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Iran elections 2017: A new direction for foreign policy? Open in fullscreen

Behnam Gharagozli, Jon Roozenbeek, Adrià Salvador Palau

Iran elections 2017: A new direction for foreign policy?

The most serious risk of escalation is posed by simmering tensions with Saudi Arabia [AFP]

Date of publication: 16 May, 2017

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How might Iran's new president shape its foreign policy? Here we take a look at three scenarios: The path to hell, the same ol', same ol', and de-escalation.

Two spots of bother

Since the beginning of the Arab Spring in 2011, tensions and conflicts in the Middle East have reached multiple boiling points. And as one of the region's key players, Iran's relationship with its Arab neighbours, and most importantly Saudi Arabia, is crucial to understanding these tensions.

As leaked Saudi diplomatic cables revealed, Iranian-Saudi relations have been extremely tense. Last year, these tensions led to the expulsion of Iranian diplomats from Saudi Arabia, and the severing of diplomatic ties following an attack on the Saudi embassy in Tehran.

  Read more: A step by step guide to Iran's presidential elections

Both countries are now immersed in a cold war, with proxy wars being fought between these two powers in Syria, Iraq, Yemen and Bahrain. These are conflicts that feed on the long-lasting Sunni-Shia divide (far from ideologically driven, this cold war is a geopolitical battle for regional domination between Iran and Saudi Arabia), which now seems more irreconcilable than ever.

Another important development is the signing of the Iran nuclear deal (known as the Joint Comprehensive Plan of Action, or JCPOA). Taken together, the JCPOA and the Saudi-Iranian conflict are the prime movers of Iran's future foreign policy. Some observers see these developments as a path leading to hell, whereas others spot a window of opportunity.  

Scenario 1: The path to hell

The most serious risk of escalation is posed by the simmering tensions between Saudi Arabia and Iran. Last week's comments by Saudi Defence Minister Mohammed Bin Salman, that there is no space for dialogue between Saudi Arabia and Iran, prompted an aggressive response by Iran's Defense Minister, General Hossein Dehghan. In a war with Saudi Arabia, he said, only Mecca and Medina would be spared from destruction.

Although the long-standing Saudi-Iranian conflict has been largely limited to a series of proxy wars, the Iran nuclear deal has prompted aggressive rhetoric. Israel, the United States and Saudi Arabia have all considered military intervention against Iran to either change the regime or stop the country's nuclear program.

In a famous Wikileaks cable, Saudi Arabia asked the US to "cut the head off the snake" before Iran develops nuclear weapons. Further escalation of the ongoing proxy wars might go in tandem with direct military confrontations between the two countries.

 
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So what would a full-scale Saudi-Iranian conflict mean for the Middle East? To understand the main areas of conflict one must look at the ethnic-religious map of the region. Conflicts are likely to concentrate either in Sunni countries with a significant Shia minority, or in Shia countries with a significant Sunni minority, which is most countries in the region.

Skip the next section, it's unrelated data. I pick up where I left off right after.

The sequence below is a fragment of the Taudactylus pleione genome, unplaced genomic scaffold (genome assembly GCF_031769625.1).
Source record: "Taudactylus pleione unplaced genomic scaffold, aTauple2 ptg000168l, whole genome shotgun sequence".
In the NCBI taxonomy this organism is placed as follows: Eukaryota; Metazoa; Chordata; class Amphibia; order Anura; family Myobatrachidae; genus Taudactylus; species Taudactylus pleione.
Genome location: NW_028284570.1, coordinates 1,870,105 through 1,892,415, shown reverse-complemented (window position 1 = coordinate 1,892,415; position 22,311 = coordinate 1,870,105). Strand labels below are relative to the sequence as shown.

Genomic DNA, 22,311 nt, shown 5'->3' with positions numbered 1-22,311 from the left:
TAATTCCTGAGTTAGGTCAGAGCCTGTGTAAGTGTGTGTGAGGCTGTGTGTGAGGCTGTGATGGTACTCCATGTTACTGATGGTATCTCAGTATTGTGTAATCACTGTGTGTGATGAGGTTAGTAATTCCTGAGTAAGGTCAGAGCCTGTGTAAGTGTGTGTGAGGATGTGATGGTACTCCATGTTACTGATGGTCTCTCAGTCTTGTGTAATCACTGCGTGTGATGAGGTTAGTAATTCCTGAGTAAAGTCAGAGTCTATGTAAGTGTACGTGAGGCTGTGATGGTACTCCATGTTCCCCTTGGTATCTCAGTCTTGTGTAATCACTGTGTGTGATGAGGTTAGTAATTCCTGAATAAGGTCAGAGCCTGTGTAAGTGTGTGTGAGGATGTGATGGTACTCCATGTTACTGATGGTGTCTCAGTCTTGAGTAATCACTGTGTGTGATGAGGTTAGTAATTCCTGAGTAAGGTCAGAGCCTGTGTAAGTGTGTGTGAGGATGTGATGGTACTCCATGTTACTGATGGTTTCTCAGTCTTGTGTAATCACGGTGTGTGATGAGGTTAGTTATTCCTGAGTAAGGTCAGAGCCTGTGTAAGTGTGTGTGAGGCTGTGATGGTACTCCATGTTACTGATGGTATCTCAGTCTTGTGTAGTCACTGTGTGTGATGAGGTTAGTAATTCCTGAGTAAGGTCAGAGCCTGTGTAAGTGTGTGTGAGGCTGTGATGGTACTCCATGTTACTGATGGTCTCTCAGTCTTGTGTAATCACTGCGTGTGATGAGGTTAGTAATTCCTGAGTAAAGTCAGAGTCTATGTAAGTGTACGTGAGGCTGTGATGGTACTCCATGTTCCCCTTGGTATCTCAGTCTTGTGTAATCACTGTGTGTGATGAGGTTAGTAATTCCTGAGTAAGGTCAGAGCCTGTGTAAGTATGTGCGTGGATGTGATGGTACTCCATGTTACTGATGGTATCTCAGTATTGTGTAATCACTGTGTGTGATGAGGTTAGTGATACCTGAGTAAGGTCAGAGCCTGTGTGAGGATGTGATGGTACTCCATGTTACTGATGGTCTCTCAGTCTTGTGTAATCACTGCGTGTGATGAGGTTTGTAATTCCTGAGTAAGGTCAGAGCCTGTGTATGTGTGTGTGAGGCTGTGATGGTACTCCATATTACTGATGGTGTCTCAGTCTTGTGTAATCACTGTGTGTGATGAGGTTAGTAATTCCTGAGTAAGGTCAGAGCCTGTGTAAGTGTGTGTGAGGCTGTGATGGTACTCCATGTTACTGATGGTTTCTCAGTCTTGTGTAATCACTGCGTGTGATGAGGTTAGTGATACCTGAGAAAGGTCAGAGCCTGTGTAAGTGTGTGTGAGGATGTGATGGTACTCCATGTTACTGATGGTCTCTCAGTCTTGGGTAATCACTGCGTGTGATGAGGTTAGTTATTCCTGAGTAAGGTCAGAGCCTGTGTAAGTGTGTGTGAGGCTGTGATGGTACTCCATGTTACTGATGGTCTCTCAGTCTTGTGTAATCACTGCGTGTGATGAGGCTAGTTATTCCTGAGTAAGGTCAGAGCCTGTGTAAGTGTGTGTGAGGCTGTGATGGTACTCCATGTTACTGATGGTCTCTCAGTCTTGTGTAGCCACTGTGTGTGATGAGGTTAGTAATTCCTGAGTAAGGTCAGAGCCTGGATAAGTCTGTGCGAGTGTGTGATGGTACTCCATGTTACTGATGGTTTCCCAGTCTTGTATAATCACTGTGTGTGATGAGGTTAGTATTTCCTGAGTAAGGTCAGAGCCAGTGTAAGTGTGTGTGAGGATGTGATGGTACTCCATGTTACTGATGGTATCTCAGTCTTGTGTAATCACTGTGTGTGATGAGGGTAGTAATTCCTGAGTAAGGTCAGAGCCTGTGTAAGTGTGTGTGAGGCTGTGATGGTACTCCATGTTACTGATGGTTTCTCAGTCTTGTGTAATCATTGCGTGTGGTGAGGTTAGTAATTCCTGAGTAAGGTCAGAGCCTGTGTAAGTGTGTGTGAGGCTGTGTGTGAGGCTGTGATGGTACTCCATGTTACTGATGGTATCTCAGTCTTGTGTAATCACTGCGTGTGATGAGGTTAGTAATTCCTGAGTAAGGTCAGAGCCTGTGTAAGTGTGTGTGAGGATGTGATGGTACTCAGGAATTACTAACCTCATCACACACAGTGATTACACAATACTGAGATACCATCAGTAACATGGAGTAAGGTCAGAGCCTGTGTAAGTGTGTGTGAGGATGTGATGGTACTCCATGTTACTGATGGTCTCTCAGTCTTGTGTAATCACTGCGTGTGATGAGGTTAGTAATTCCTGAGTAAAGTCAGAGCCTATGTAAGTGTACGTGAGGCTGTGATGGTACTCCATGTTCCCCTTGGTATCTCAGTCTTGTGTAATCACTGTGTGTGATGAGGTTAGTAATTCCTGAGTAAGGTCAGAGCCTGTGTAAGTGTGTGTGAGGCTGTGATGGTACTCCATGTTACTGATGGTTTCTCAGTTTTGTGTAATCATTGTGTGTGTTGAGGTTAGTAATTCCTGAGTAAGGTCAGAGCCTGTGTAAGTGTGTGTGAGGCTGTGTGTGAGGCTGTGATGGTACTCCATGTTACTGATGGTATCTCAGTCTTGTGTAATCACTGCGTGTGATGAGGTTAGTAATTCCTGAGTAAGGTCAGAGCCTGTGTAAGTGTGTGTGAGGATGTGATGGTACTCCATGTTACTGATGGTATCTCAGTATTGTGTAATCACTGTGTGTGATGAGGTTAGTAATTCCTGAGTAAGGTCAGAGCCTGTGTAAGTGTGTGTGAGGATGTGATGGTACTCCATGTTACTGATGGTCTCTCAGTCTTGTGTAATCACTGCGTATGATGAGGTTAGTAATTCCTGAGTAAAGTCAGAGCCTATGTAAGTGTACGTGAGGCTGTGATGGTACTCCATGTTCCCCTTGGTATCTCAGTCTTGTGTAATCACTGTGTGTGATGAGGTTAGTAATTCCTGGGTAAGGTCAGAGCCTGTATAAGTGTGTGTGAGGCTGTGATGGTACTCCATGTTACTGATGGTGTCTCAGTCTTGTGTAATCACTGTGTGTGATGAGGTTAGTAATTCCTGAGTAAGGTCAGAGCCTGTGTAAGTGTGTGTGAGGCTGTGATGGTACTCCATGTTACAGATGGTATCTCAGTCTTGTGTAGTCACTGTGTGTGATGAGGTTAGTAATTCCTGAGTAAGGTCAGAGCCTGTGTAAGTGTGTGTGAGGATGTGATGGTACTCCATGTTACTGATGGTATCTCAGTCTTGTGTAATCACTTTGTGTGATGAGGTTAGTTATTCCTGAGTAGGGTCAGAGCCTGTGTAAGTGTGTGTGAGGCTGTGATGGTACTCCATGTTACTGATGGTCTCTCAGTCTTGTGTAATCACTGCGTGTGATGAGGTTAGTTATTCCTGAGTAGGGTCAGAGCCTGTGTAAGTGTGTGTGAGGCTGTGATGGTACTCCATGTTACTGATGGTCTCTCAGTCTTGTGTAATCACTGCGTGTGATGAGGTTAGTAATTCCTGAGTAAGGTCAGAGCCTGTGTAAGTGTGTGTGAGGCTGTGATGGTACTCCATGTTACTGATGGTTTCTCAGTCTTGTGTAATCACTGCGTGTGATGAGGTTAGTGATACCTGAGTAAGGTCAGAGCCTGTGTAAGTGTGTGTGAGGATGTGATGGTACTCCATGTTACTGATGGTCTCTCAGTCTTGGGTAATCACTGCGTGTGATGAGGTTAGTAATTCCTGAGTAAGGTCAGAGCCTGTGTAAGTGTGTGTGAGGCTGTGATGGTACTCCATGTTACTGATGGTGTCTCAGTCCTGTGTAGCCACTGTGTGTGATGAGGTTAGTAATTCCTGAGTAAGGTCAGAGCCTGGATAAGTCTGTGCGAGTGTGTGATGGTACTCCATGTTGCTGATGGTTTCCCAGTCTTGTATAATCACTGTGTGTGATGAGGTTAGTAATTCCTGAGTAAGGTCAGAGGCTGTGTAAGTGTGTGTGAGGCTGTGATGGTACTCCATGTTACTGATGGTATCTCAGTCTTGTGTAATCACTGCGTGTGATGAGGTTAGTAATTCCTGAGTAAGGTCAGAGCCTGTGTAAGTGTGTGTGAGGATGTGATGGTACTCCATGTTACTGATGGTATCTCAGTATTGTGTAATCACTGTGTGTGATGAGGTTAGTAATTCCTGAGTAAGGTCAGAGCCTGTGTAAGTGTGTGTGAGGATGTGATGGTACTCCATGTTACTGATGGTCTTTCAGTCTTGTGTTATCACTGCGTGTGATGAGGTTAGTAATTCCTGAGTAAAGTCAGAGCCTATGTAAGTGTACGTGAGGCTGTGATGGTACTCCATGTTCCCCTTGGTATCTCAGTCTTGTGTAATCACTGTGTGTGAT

In Iraq, Syria and Yemen, Sunni-Shia conflicts are currently raging, although it is a geopolitical competition between two aspiring regional powers, rather than a religious divide that is at their root. An escalation of the conflict between Saudi Arabia and Iran would therefore risk spreading across the entire region. 

With regards to the JCPOA, a worst-case scenario for Iran's rivals would be a nuclear-armed Iran

The consequences for the Middle East would be dire. Saudi Arabia has the oil money and influence with world powers to cause a lot of damage to Iran. Iran, with a (loose) working alliance with Russia and China, along with an extensive network of proxies throughout the Middle East, can also deal significant damage. For example, Iran has threatened to cut off oil passing through the Strait of Hormuz. This would cause global oil prices to skyrocket and severely damage the global economy.

With regards to the JCPOA, a worst-case scenario for Iran's rivals would be a nuclear-armed Iran. The possibility of this happening isn't entirely unlikely if the region becomes unstable and Iran feels vulnerable. Various important actors in the US, Israel and Saudi Arabia, have claimed the JCPOA could make a nuclear Iran more rather than less likely.

Also, an overt conflict between Iran and Saudi Arabia may prompt Iran to withdraw from the JCPOA and even the Non-Proliferation Treaty. This would essentially push Iran's nuclear programme back into the shadows.

Read more: A who's who of Iran's presidential candidates

Generally speaking, support among Iranians for the economic outcomes of the JCPOA has declined. The most recent poll, found that the majority of Iranians haven't experienced the expected improvement in living conditions.

None of the presidential candidates are calling for an open war against Saudi Arabia, or for scrapping the nuclear deal. However, politicians in both the conservative and reformist sides have made clear their willingness to defend Iran to the end.

This is not just a political issue. A portion of the Iranian population (34 percent) supports the development of nuclear power for military use (though this does not necessarily mean becoming a fully fledged nuclear power).

A combination of a hardliner president such as Mir-Salim, paired with an aggressive Saudi-Israeli-USA entente would be an explosive mix, with wide-reaching consequences for the region. One can only hope that the massive economic, human and strategical costs of such a war will serve as a deterrent. 

Scenario 2: Same ol’, same ol’

A second, quite plausible scenario, is that things will continue pretty much as they are now: The JCPOA will stay in place; Iran and Saudi Arabia's proxy war in Yemen will continue to be fought mostly within Yemen's borders, and the Iranian and Russian military forces will continue bolstering Bashar Al-Assad in Syria.